Mexico Cuts Spending On Oil Shock, Shelves Tainted Rail Project
MEXICO CITY, Jan 30 (Reuters) - Mexico's government cut its 2015 budget by nearly 3 percent on Friday after a drop in global prices hurt public finances, and it is shelving a tainted $3.75 billion high-speed train tender as part of its austerity measures.
Finance Minister Luis Videgaray said the cuts were intended to reassure global investors that Mexico will keep its finance in order and he promised they would not derail an economic recovery this year.
Latin America's No. 2 economy, a major crude exporter, has posted weak growth in recent years and the drop in oil prices has dampened confidence in the impact of a landmark opening of the state-run energy sector this year to private companies.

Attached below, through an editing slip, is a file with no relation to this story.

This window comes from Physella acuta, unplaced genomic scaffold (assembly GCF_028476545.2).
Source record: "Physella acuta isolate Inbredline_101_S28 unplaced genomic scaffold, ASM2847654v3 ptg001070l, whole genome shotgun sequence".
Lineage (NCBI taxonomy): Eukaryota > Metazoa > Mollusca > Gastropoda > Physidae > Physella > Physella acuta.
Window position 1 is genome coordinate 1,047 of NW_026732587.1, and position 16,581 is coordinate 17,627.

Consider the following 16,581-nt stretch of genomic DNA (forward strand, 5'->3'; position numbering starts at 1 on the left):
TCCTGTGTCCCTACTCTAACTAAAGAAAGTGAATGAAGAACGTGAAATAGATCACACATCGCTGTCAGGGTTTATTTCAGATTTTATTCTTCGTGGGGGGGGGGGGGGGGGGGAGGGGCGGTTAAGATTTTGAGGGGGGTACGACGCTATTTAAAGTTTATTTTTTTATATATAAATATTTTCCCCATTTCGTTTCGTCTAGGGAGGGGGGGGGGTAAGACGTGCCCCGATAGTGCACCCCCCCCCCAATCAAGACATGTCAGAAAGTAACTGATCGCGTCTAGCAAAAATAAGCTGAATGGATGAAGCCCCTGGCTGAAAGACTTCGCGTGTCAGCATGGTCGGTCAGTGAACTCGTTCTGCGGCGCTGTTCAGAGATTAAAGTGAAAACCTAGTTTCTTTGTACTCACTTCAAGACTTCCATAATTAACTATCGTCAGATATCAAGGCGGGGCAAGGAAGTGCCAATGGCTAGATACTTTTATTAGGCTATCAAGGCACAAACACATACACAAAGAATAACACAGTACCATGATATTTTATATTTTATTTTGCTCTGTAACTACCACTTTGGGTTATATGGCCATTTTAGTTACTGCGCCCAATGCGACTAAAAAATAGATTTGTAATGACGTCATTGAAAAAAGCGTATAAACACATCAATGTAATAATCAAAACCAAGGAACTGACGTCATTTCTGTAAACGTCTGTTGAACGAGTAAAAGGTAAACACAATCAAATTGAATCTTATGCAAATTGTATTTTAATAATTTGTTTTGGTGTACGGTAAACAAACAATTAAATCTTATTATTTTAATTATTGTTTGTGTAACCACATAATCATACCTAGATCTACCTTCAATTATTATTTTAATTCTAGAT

The slump has also battered Mexico's peso currency, which blew past the 15-per dollar level on Friday for the first time since 2009 before it recovered slightly.
Mexico's central bank warned on Thursday the peso could see steeper losses and its governor, Agustin Carstens, advised the government to act to prevent a further run on the currency.
"We have to take decisions because our budgetary reality has changed," Videgaray told a news conference.
He said the government was shelving, for now, a project to build the rail link between Mexico City and the central city of Queretaro.
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